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Mental health – an important part of health and safety

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18 April, 2024Work and mental health are closely linked together. As many people spend the majority of their time at work it is important to address mental health in the workplace, and here unions have an important role to play.

The World Health Organization (WHO) defines mental health as a state of well-being in which every individual realizes their own potential, can cope with the normal stresses of life, can work productively and fruitfully, and is able to contribute to their community.

Risks to mental health in the workplace, also called psychosocial risks, include under-use of skills or being under-skilled for work, excessive workloads or work pace, understaffing, long, unsocial, or inflexible hours, unsafe or poor physical working conditions and violence, harassment, or bullying. 

Psychosocial risks are becoming more and more prevalent at work including for white-collar workers with the development of new technologies and the related accelerated rhythm of work. 88 per cent of EU workers have experienced stress problems at work. According to Eurocadres, 60 per cent of lost working days can be attributed to work related stress and psychosocial risks.  

Says Armelle Seby, director for white-collar workers: 

“Mental health is still often misunderstood, under-resourced and deprioritized when compared with physical health. Legislations over psychosocial risks and duties of employers are often not sufficient. Furthermore individuals with mental health conditions are often stigmatized, discriminated against and excluded. The widespread stigma creates a barrier. Some employers may be reluctant to hire people with mental health conditions and some workers may hesitate to disclose or seek help because they fear adverse career repercussions.”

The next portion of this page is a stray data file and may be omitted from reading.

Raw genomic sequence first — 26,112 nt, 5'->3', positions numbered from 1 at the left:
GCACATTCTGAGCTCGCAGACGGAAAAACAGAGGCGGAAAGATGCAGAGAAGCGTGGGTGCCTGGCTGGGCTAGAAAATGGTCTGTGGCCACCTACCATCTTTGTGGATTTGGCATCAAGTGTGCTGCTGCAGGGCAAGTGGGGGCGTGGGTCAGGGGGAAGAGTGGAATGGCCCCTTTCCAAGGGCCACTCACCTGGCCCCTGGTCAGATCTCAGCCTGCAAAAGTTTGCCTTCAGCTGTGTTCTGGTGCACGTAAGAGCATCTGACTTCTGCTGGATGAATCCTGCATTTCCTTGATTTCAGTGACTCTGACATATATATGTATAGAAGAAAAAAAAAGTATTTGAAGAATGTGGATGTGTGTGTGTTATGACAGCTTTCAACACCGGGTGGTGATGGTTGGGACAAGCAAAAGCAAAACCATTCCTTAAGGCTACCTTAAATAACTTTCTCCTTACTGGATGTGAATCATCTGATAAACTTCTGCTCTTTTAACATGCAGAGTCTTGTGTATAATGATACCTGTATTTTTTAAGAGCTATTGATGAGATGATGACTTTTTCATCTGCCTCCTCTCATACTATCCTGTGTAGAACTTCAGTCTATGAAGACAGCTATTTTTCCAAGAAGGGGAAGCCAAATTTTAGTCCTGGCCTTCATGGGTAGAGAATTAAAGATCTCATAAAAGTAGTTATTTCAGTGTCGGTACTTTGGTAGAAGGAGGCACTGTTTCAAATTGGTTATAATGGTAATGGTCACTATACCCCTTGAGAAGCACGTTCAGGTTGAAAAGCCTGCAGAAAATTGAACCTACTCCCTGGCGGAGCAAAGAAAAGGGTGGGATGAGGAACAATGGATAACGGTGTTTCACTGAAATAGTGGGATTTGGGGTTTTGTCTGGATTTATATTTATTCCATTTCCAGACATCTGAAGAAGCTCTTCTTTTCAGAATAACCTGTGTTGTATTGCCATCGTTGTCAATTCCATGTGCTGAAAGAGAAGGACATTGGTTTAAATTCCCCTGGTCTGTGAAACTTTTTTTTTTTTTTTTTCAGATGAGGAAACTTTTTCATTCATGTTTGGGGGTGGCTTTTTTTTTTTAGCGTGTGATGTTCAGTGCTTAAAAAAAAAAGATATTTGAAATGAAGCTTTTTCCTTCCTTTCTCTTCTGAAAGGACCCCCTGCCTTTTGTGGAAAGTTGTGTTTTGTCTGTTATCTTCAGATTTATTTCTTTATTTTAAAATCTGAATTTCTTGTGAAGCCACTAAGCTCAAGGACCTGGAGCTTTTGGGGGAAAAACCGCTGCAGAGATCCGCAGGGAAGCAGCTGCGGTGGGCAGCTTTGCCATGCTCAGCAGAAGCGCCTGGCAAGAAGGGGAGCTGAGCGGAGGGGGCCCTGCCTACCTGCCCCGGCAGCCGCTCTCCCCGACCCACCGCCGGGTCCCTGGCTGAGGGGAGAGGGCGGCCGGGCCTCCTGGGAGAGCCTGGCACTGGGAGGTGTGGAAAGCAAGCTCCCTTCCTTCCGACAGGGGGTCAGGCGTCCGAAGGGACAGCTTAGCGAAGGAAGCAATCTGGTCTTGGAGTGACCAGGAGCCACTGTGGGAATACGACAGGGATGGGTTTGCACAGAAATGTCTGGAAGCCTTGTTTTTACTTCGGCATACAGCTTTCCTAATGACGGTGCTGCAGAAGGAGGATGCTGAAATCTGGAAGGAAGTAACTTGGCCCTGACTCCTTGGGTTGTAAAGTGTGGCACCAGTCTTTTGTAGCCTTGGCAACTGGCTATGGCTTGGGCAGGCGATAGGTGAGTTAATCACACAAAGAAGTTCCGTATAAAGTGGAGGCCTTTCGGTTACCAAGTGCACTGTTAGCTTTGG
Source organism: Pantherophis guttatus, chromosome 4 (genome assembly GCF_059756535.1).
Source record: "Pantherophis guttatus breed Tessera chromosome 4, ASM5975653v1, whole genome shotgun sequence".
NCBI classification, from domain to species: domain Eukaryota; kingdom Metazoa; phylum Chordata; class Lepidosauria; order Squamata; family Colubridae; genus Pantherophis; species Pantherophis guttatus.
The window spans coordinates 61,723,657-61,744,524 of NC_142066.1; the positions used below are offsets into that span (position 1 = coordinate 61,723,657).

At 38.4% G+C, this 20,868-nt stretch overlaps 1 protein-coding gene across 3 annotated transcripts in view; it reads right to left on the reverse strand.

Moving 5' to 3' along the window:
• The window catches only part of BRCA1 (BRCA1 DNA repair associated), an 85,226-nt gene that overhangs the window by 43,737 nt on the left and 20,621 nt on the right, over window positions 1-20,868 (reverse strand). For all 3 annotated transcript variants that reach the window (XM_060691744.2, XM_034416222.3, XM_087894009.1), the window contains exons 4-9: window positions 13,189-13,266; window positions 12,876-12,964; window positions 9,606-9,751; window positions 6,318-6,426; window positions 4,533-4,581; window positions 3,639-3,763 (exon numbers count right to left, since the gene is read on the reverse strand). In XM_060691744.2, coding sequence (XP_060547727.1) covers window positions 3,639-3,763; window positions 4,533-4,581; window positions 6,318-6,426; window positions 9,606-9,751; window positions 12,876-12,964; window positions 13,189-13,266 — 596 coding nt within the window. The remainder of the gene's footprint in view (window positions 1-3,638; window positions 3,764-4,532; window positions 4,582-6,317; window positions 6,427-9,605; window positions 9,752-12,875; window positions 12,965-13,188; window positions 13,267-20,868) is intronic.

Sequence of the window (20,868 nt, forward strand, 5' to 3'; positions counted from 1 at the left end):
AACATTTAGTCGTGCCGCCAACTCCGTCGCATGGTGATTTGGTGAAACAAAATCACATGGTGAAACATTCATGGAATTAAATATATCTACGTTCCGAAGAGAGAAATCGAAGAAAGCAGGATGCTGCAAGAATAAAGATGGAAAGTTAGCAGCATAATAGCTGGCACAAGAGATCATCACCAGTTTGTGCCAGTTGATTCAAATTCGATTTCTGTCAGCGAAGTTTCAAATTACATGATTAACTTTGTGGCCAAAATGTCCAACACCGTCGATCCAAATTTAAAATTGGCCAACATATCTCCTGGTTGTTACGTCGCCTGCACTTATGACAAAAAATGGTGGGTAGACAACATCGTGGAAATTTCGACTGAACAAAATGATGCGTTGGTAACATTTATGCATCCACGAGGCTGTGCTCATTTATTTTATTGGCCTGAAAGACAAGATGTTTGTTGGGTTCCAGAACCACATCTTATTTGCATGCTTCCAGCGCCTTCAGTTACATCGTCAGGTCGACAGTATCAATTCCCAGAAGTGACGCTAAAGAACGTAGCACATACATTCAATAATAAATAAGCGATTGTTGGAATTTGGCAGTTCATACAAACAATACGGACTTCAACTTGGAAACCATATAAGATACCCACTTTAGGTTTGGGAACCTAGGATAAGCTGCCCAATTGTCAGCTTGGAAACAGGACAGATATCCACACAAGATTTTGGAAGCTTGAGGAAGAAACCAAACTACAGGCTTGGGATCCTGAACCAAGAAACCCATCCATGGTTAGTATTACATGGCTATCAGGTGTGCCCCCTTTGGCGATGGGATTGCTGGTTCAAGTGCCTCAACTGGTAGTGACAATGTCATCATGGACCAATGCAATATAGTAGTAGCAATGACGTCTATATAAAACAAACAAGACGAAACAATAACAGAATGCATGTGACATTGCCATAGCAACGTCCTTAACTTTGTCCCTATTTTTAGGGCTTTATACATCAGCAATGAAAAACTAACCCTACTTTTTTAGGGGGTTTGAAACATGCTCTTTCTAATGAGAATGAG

Even though protecting workers mental health at work is part of employers’ duty of care, trade unions can play an important role in reducing mental health issues in the workplace. It is important for unions to understand these risks and become familiar with how to address them. Unions can work with employers to assess the risks, reorganize the work environment in order to reduce psychosocial risks and can advocate for training managers on mental disorders at the workplaces.

The WHO and the International Labour Organization (ILO) have developed guidelines that trade unions can use, these include: planned actions that directly target working conditions to prevent deterioration in mental or physical health and quality of life and assessing and modifying, mitigating or removing psychosocial risks to mental health.

ILO’s fundamental Conventions: Occupational Health and Safety (OHS), and the Promotional Framework for Occupational Safety and Health Convention aim to protect both physical and mental health of workers and to prevent occupational accidents and diseases. Together, these Conventions allow an establishment of a systems approach to the management of OSH, defining the key responsibilities, duties and rights in the field, and highlighting the complementary roles of governments, employers and workers in creating safe and healthy working environments.